New Year, New Beginning and the Phoenix

On the traditional Bengali New Year dubbed as Poila Baishak, I was reading an article on the Phoenix. This may sound not only weird but for many completely off the beaten path. Where’s the connection? I understood the allegory and though it was not a conscious decision to read about Phoenix on the evening of Bengali New Year, (it was very much a coincidence), I enjoyed reading the piece.

Phoenix - a new beginning

Phoenix – a new beginning

Just like the New Year, that marks a new beginning, the Phoenix as explained in Greek mythology also signifies a new epoch, as we all know. The mythological bird was offered in sacrifice to Ra, the Sun god in ancient Egypt. The Phoenix was the symbolic representation of the death and rebirth of the sun. This is said to be a living manifestation of Osiris, springing forth from its heart. The bird, which was similar to an eagle, possessed a splendid golden-red plumage that made it look like as if it was wrapped in flames.

According to some versions, the Phoenix was shown in flames rather than in feathers. The Phoenix lived in Arabia. Some legends say that only one Phoenix lived at one time and lived for 500 years. At the end of its life-cycle, the Phoenix built a nest as it was dying and set the nest on fire and was consumed by the flames. After its death, a new Phoenix would then arise from the ashes and thus the Phoenix was reborn. This cycle was repeated over and over again.

According to other sources, the ‘Thunderbird’, a powerful spirit bird in Native America, is represented as the ‘Phoenix’. It is said that in China, Feng-huang (a bird) symbolises the union of Yin and Yang, a sign of both Peace and Disharmony. The Greek poet Herodotus wrote in one of his passages from his writings of The Phoenix’s legend that the Phoenix comes back every 500 years in order to search the body of its predecessor. After making a myrrh egg, the Phoenix puts the body of its predecessor inside it, and takes it to the Temple of the Sun located in Egypt.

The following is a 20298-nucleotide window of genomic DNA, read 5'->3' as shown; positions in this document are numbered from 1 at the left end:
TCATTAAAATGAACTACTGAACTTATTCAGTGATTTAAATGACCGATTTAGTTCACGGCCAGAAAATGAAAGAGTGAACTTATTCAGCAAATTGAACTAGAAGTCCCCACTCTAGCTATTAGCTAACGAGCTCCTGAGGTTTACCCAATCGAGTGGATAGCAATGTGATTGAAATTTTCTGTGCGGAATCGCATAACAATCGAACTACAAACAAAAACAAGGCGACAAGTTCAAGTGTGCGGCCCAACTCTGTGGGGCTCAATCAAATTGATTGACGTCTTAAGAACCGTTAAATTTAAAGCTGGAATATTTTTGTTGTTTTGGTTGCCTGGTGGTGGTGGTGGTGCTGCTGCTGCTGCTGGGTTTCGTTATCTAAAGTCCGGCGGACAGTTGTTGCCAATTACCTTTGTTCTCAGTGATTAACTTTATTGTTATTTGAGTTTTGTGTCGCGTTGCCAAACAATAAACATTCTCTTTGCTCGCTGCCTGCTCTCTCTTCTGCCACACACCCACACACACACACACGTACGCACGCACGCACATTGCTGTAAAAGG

Nearly 500 years later, Tacitus and Plinius agreed that many of the ancient myths were confusing so they investigated the chronology of The Phoenix. Through their studies, they concluded that The Phoenix lived an equivalent to a Platonic year; calculations determined by the alignment of the Sun, the Moon and the five planets known at that time needed to return to their original positions which in our time represent a period of 12.994 years.

The ancient ones believed that this enormous astronomical cycle was complete provided, all conditions of the planetary influence were the same. In other words, The Phoenix was considered similar to a mirror of the universe. By the end of the 4th century, Claudianus had written some verses about an immortal bird, able to reborn from its ashes, an heir to itself, and a witness of that time.

The Phoenix from another of the Chinese Mythology offers another description. Under another name, Feng – it’s depicted as a bird of shining colors, very much like a pheasant. In remote times, The Feng supposedly frequented the gardens and palaces of righteous Emperors. As with all mythological creatures the versions, significance and the characters tend to vary according to culture and their belief.

As far as its astronomical significance goes, Phe (Phoenix) is a constellation in the Southern Hemisphere of Earth near Toucana and Sculptor named by John Bayer in 1603. This constellation is almost universally recognized as a bird. The Phoenix cluster is a dense expanse of unexplored stars, named for the Phoenix Asteroids in the 20th Century film “Dark Star”, by John Carpenter.

The Phoenix in Future History – Aside from the name “Phoenix”, a city in the south-western portion of the former United States, The Phoenix’s future history begins on April 4th, 2063. The day Zephram Cochrane first launched his Phoenix, an old Titan V nuclear missile modified with small crew cabin and twin warp nacelle engines into history. Rising from the ashes of World III, from an abandoned missile complex in central Montana, the Phoenix was the first vessel to break the warp barrier, precipitating the First Contact with a group of Vulcans on a survey mission and as a result, a rebirth of prosperity for Earth was created as it spread its wings out into the stars.

With a name steeped in Mythology, Astronomy, History and Tradition, Phoenix remains legendary. And so the famous saying goes: It’s best to have failure happen early in life. It wakes up the Phoenix bird in you so you rise from the ashes. The beginning of a new year is also an excellent time for a fresh new start and just like the Phoenix that marks a renaissance. With this faith, I wish a very happy New Year to all those in India and abroad not only have their New Year calendar starting today, but to anyone who is setting out to start afresh!


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